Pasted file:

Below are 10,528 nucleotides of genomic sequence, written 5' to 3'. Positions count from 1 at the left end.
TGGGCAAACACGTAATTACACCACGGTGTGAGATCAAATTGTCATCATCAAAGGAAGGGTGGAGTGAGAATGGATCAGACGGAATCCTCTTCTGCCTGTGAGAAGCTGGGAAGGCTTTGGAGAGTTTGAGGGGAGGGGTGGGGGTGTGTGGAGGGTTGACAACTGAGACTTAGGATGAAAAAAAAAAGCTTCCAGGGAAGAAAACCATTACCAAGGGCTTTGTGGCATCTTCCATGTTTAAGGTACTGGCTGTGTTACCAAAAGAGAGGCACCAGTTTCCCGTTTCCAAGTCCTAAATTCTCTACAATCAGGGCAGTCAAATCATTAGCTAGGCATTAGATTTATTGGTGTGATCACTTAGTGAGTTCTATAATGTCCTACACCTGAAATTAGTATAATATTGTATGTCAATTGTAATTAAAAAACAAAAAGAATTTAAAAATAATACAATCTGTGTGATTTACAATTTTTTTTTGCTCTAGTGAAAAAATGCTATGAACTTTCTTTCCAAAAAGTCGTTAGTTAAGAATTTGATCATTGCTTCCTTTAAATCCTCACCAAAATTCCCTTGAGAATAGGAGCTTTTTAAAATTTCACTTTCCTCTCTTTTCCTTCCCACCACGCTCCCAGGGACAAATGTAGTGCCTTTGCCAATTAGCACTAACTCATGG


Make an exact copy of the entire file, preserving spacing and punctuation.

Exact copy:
Below are 10,528 nucleotides of genomic sequence, written 5' to 3'. Positions count from 1 at the left end.
TGGGCAAACACGTAATTACACCACGGTGTGAGATCAAATTGTCATCATCAAAGGAAGGGTGGAGTGAGAATGGATCAGACGGAATCCTCTTCTGCCTGTGAGAAGCTGGGAAGGCTTTGGAGAGTTTGAGGGGAGGGGTGGGGGTGTGTGGAGGGTTGACAACTGAGACTTAGGATGAAAAAAAAAAGCTTCCAGGGAAGAAAACCATTACCAAGGGCTTTGTGGCATCTTCCATGTTTAAGGTACTGGCTGTGTTACCAAAAGAGAGGCACCAGTTTCCCGTTTCCAAGTCCTAAATTCTCTACAATCAGGGCAGTCAAATCATTAGCTAGGCATTAGATTTATTGGTGTGATCACTTAGTGAGTTCTATAATGTCCTACACCTGAAATTAGTATAATATTGTATGTCAATTGTAATTAAAAAACAAAAAGAATTTAAAAATAATACAATCTGTGTGATTTACAATTTTTTTTTGCTCTAGTGAAAAAATGCTATGAACTTTCTTTCCAAAAAGTCGTTAGTTAAGAATTTGATCATTGCTTCCTTTAAATCCTCACCAAAATTCCCTTGAGAATAGGAGCTTTTTAAAATTTCACTTTCCTCTCTTTTCCTTCCCACCACGCTCCCAGGGACAAATGTAGTGCCTTTGCCAATTAGCACTAACTCATGG